Potential sources for this information include both written and visual accounts of the clergy. For the latter, we can look to illustrations in manuscripts, bearing in mind that the technical constraints of these illustrations mean that drawings may well be simplified in terms of colours and patterns. Also, artists may draw clergy as they "ought to be" rather than as they really were - if you need to show that someone is a bishop, you draw them in stereotypical bishop clothes. It's also important to look for sources of the correct time and place, as lonesomeday observes in comments above.
Some examples of bishops from manuscripts in the British Library include:
Another interesting data point is a 13th century stained glass window in Canterbury Cathedral, showing Thomas Becket. Again, the colours will partly be due to the technical possibilities and artistic demands of stained glass, but they probably can't be completely wrong for the popular image of a bishop.
As far as written sources, there is a tension between the rules for what clergy should have been wearing, and what they actually wore in practice. There is a long history of canon law trying to enforce modest dress, which in itself suggests that these laws were frequently being stretched or ignored.
Canon 16 of the Fourth Lateran Council (1216) says that clerics "are not to use red or green garments or curiously sewed together gloves, or beak-shaped shoes or gilded bridles, saddles, pectoral ornaments (for horses), spurs, or anything else indicative of superfluity." We can certainly deduce that some clergy before this date were accustomed to wear such garments. And even afterwards, there are wonderful texts like the 1342 canons of John Stratford, Archbishop of Canterbury, saying:
[The clergy] scorn the tonsure ... and distinguish themselves with hair hanging down to their shoulders in an effeminate manner: and apparel themselves like soldiers rather than clerks, with an upper jump remarkably short and wide, with long hanging sleeves not covering the elbows: their hairs curled and powdered, and caps with tippets of a wonderful length, with long beards, and rings on their fingers, girt with girdles exceeding large and costly, having purses hanging with knives like swords in open view; their shoes chequered with red and green, exceeding long and variously pinked; with croppers to their saddles, and baubles like horns hanging down on the necks [of their horses], and cloaks furred on the edges.1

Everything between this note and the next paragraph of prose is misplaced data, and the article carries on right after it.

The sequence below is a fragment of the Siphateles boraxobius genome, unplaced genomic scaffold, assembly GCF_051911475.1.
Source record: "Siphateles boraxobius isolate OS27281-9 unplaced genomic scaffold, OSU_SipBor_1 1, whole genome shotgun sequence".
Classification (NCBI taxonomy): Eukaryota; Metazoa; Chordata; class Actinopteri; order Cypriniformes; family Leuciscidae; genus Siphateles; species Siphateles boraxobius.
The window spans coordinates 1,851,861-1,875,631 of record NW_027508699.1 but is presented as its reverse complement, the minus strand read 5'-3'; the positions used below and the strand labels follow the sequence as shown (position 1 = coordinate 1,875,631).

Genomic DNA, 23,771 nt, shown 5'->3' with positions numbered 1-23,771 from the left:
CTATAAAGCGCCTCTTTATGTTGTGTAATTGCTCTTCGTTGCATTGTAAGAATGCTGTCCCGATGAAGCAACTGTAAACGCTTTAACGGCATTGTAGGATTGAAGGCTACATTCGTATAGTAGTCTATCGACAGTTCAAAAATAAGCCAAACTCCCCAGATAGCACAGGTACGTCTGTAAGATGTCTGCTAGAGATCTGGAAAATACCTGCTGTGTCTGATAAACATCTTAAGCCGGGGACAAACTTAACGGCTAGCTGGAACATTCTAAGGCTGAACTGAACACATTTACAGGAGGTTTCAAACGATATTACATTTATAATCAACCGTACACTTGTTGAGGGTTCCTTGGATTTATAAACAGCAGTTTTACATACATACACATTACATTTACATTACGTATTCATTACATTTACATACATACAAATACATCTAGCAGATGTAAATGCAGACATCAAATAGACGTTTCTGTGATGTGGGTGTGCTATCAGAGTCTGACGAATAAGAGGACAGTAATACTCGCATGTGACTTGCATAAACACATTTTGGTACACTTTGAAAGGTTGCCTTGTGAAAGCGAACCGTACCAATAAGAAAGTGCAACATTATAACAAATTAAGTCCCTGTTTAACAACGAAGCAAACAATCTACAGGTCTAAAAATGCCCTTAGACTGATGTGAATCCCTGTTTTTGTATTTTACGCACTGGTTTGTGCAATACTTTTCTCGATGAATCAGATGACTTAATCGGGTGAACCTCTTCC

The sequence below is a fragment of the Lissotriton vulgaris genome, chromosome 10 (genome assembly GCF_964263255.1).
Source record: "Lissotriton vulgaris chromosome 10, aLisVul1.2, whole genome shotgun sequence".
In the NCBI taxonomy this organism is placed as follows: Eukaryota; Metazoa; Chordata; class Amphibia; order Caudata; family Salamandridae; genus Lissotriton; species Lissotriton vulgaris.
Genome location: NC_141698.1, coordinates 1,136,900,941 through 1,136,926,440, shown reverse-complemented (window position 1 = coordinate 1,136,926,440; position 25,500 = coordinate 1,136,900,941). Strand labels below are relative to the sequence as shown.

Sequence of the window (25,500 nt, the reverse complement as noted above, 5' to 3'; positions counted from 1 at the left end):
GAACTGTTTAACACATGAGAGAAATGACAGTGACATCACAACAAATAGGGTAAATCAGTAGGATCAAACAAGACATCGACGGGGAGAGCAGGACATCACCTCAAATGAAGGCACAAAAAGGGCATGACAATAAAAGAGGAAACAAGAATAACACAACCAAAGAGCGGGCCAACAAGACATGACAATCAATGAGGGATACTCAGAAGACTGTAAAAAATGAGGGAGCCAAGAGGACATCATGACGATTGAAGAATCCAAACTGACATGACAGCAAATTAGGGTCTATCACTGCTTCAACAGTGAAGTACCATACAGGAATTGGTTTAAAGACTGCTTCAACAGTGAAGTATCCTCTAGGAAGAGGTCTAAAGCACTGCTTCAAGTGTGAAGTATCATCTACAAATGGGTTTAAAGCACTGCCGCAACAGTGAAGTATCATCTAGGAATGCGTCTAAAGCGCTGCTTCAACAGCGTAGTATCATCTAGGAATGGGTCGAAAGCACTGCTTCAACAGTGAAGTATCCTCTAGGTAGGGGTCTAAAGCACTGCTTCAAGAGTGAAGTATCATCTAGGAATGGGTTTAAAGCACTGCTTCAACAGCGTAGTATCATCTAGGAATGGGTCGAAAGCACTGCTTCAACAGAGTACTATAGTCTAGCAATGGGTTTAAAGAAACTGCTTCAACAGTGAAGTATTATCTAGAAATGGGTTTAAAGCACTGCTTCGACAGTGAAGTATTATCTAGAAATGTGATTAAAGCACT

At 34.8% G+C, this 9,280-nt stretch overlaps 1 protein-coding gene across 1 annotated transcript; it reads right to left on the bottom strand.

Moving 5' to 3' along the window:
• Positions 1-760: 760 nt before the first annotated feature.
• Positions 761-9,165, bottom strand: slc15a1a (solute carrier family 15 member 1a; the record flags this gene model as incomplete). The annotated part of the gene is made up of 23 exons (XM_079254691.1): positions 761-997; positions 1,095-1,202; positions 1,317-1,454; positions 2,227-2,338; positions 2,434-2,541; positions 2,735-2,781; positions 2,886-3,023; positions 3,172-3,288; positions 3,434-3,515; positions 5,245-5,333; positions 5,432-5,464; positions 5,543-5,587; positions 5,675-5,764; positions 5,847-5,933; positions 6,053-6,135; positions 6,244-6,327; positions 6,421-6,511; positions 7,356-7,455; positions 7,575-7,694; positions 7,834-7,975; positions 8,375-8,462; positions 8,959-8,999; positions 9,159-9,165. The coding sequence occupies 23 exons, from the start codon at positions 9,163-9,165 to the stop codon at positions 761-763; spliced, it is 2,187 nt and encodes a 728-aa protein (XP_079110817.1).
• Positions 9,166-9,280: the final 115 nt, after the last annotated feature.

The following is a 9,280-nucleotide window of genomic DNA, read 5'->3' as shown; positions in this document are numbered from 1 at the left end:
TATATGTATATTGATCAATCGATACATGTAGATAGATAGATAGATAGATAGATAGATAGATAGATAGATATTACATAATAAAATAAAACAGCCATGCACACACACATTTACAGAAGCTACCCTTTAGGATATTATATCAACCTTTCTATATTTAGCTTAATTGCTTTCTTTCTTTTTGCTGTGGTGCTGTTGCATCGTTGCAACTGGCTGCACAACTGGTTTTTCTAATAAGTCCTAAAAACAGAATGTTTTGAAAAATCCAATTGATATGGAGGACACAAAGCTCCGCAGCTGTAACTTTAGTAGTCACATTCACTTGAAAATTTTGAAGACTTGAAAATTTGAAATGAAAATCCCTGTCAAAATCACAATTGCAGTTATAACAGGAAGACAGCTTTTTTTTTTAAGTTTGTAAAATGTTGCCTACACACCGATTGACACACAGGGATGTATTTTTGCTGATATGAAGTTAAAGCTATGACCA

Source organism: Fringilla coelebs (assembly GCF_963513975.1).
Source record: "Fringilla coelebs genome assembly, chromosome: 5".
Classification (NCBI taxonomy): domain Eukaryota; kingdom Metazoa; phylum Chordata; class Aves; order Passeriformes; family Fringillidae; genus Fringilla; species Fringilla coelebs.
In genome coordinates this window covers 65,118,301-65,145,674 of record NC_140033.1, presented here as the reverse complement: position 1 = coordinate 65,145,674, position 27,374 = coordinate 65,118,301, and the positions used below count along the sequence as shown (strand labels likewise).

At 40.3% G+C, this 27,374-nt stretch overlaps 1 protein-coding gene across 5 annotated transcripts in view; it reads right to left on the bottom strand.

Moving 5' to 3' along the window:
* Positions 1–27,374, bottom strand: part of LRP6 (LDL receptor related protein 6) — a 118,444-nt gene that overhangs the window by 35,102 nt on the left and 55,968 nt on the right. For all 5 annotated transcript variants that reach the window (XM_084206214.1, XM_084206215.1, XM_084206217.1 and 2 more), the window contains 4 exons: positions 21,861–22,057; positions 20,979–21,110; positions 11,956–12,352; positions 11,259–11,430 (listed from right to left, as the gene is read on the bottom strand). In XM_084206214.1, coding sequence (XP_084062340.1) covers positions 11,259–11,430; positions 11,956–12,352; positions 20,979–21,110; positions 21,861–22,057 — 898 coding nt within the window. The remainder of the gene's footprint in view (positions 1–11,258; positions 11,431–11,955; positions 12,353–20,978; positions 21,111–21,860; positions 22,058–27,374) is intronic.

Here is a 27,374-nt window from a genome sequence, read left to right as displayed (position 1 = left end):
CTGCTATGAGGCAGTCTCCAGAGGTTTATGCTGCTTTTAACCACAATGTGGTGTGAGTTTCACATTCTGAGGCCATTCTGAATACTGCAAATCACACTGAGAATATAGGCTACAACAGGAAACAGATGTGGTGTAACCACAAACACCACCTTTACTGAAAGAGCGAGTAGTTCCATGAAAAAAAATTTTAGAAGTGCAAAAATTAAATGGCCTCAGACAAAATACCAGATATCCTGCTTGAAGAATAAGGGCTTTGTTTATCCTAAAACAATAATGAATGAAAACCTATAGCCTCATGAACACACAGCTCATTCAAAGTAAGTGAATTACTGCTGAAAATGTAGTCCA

England is unusual in that clerical dress was less regulated than in mainland Europe. The canon law commentary by William Lyndwood (1429) asserts that English clergy have no fixed rule of dress, but can wear anything they like "appropriate to their estate", so long as it is not explicitly prohibited.2 His argument is that this is the long-established custom in England, which therefore prevails over ordinary legislation. This is later than your date of 1215 but the customs he refers to are older. Lyndwood's commentary says that the restriction on red and green implicitly also forbids clergy from wearing striped or multicoloured clothing - though, again, some of them undoubtedly did, even if they were not meant to.
In English canon law, the constitutions of Walter Gray for the province of York (1250) and of John Peckham for Canterbury (c. 1280) do not establish any particular colours for liturgical vestments, or for non-liturgical clerical use; though they do have norms for which garments should be worn, and who is responsible for them. The only colour references I see in Johnson are the Lateran prohibition of red and green, and the rule in Walter's Canons of 1200,
Let not black monks or canons or nuns use coloured copes, but black only; nor any facings but black or white, made of the skins of lambs, cats, or foxes.
Given the date, this cannot refer to the Dominicans (conventionally "black friars") but must be the Benedictines ("black monks"). For abbots, practice varied probably as much as it did for bishops, although the sources of law were different. In theory, they should have been wearing basically normal monastic clothing, appropriate to their order. However:
- Many monks, contrary to law, wore other things anyway.
- An abbot was very likely to also be a priest, and some of them were consecrated as bishops.
- Many English abbots had the privilege of dressing as if they were bishops, even if they were not consecrated as such ("mitred abbots").
Therefore, your twenty abbots might have been difficult to distinguish from the bishops and archbishops. Also, as far as I know, there's no colour that distinguishes an archbishop from a bishop.
The papal legate, Pandulf, was not a cardinal, and in 1215 he was only a subdeacon. However, I think that since he was a high-ranking legate (legatus a latere) he would have worn the red hat. This was the standard mark of direct papal representatives, which was later extended to all members of the college of cardinals, and which lent its colour to their other clothing. So he could well have been dressed as a subdeacon but with the wide-brimmed red hat we now think of as a cardinal's hat; or he might have worn more elaborate clothing, given the stature of his diplomatic mission.
1. From John Johnson's Collection of the Laws and Canons of the Church of England, vol. 2, 1851.
2. Tamen non habent certum Habitum eis deputatum nec in colore nec in forma; & ideo
possunt qualicunque veste usi, eorum statui congruenti, dummodo eis non sit expresse prohibita. Source.